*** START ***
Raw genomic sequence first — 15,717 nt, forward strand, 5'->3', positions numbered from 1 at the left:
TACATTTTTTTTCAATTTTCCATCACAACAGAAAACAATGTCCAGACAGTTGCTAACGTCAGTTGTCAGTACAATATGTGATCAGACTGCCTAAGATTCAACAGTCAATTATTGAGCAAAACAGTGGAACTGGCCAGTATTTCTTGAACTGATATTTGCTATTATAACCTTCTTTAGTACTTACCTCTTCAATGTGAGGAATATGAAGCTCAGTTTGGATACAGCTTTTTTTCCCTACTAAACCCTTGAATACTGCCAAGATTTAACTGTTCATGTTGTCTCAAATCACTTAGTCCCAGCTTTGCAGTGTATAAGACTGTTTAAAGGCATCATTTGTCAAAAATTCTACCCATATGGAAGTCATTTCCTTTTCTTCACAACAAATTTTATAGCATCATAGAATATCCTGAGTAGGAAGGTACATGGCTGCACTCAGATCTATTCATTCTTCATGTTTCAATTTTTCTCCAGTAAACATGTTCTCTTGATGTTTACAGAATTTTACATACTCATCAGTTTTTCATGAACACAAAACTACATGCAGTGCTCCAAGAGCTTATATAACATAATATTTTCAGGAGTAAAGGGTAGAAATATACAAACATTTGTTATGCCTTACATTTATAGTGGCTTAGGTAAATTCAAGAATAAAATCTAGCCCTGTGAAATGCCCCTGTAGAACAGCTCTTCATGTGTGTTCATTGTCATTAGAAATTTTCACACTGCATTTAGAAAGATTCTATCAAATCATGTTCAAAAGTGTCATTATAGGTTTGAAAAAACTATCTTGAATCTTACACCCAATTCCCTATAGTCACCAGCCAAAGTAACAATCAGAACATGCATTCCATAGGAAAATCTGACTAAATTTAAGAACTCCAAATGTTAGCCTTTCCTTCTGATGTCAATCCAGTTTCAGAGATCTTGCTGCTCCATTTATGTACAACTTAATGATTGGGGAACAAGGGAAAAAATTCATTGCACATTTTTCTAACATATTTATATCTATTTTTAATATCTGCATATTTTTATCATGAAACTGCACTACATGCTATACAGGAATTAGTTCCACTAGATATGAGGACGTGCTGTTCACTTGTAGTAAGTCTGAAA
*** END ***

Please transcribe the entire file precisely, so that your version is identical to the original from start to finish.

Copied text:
Raw genomic sequence first — 15,717 nt, forward strand, 5'->3', positions numbered from 1 at the left:
TACATTTTTTTTCAATTTTCCATCACAACAGAAAACAATGTCCAGACAGTTGCTAACGTCAGTTGTCAGTACAATATGTGATCAGACTGCCTAAGATTCAACAGTCAATTATTGAGCAAAACAGTGGAACTGGCCAGTATTTCTTGAACTGATATTTGCTATTATAACCTTCTTTAGTACTTACCTCTTCAATGTGAGGAATATGAAGCTCAGTTTGGATACAGCTTTTTTTCCCTACTAAACCCTTGAATACTGCCAAGATTTAACTGTTCATGTTGTCTCAAATCACTTAGTCCCAGCTTTGCAGTGTATAAGACTGTTTAAAGGCATCATTTGTCAAAAATTCTACCCATATGGAAGTCATTTCCTTTTCTTCACAACAAATTTTATAGCATCATAGAATATCCTGAGTAGGAAGGTACATGGCTGCACTCAGATCTATTCATTCTTCATGTTTCAATTTTTCTCCAGTAAACATGTTCTCTTGATGTTTACAGAATTTTACATACTCATCAGTTTTTCATGAACACAAAACTACATGCAGTGCTCCAAGAGCTTATATAACATAATATTTTCAGGAGTAAAGGGTAGAAATATACAAACATTTGTTATGCCTTACATTTATAGTGGCTTAGGTAAATTCAAGAATAAAATCTAGCCCTGTGAAATGCCCCTGTAGAACAGCTCTTCATGTGTGTTCATTGTCATTAGAAATTTTCACACTGCATTTAGAAAGATTCTATCAAATCATGTTCAAAAGTGTCATTATAGGTTTGAAAAAACTATCTTGAATCTTACACCCAATTCCCTATAGTCACCAGCCAAAGTAACAATCAGAACATGCATTCCATAGGAAAATCTGACTAAATTTAAGAACTCCAAATGTTAGCCTTTCCTTCTGATGTCAATCCAGTTTCAGAGATCTTGCTGCTCCATTTATGTACAACTTAATGATTGGGGAACAAGGGAAAAAATTCATTGCACATTTTTCTAACATATTTATATCTATTTTTAATATCTGCATATTTTTATCATGAAACTGCACTACATGCTATACAGGAATTAGTTCCACTAGATATGAGGACGTGCTGTTCACTTGTAGTAAGTCTGAAA